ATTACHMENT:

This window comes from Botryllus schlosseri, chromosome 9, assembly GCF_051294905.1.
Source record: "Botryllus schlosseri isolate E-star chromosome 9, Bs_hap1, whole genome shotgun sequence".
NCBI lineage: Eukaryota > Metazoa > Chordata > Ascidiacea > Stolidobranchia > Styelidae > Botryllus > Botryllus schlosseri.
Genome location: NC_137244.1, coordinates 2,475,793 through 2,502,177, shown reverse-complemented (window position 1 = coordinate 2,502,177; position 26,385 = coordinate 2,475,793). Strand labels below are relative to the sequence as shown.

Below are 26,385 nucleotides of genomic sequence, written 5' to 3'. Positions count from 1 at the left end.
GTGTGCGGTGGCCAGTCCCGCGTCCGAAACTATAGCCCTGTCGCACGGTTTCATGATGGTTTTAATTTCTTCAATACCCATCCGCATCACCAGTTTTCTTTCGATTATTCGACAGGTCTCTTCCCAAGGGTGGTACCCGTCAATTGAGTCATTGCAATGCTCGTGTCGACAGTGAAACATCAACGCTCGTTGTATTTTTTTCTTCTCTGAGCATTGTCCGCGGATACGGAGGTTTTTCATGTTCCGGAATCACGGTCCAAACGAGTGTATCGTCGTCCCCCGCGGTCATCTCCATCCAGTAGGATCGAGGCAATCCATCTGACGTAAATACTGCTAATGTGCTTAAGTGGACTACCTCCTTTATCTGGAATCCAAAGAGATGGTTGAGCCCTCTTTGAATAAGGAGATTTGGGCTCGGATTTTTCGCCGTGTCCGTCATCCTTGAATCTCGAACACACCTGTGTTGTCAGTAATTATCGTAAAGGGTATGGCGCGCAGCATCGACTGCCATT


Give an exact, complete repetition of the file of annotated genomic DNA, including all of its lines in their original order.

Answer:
This window comes from Botryllus schlosseri, chromosome 9, assembly GCF_051294905.1.
Source record: "Botryllus schlosseri isolate E-star chromosome 9, Bs_hap1, whole genome shotgun sequence".
NCBI lineage: Eukaryota > Metazoa > Chordata > Ascidiacea > Stolidobranchia > Styelidae > Botryllus > Botryllus schlosseri.
Genome location: NC_137244.1, coordinates 2,475,793 through 2,502,177, shown reverse-complemented (window position 1 = coordinate 2,502,177; position 26,385 = coordinate 2,475,793). Strand labels below are relative to the sequence as shown.

Below are 26,385 nucleotides of genomic sequence, written 5' to 3'. Positions count from 1 at the left end.
GTGTGCGGTGGCCAGTCCCGCGTCCGAAACTATAGCCCTGTCGCACGGTTTCATGATGGTTTTAATTTCTTCAATACCCATCCGCATCACCAGTTTTCTTTCGATTATTCGACAGGTCTCTTCCCAAGGGTGGTACCCGTCAATTGAGTCATTGCAATGCTCGTGTCGACAGTGAAACATCAACGCTCGTTGTATTTTTTTCTTCTCTGAGCATTGTCCGCGGATACGGAGGTTTTTCATGTTCCGGAATCACGGTCCAAACGAGTGTATCGTCGTCCCCCGCGGTCATCTCCATCCAGTAGGATCGAGGCAATCCATCTGACGTAAATACTGCTAATGTGCTTAAGTGGACTACCTCCTTTATCTGGAATCCAAAGAGATGGTTGAGCCCTCTTTGAATAAGGAGATTTGGGCTCGGATTTTTCGCCGTGTCCGTCATCCTTGAATCTCGAACACACCTGTGTTGTCAGTAATTATCGTAAAGGGTATGGCGCGCAGCATCGACTGCCATT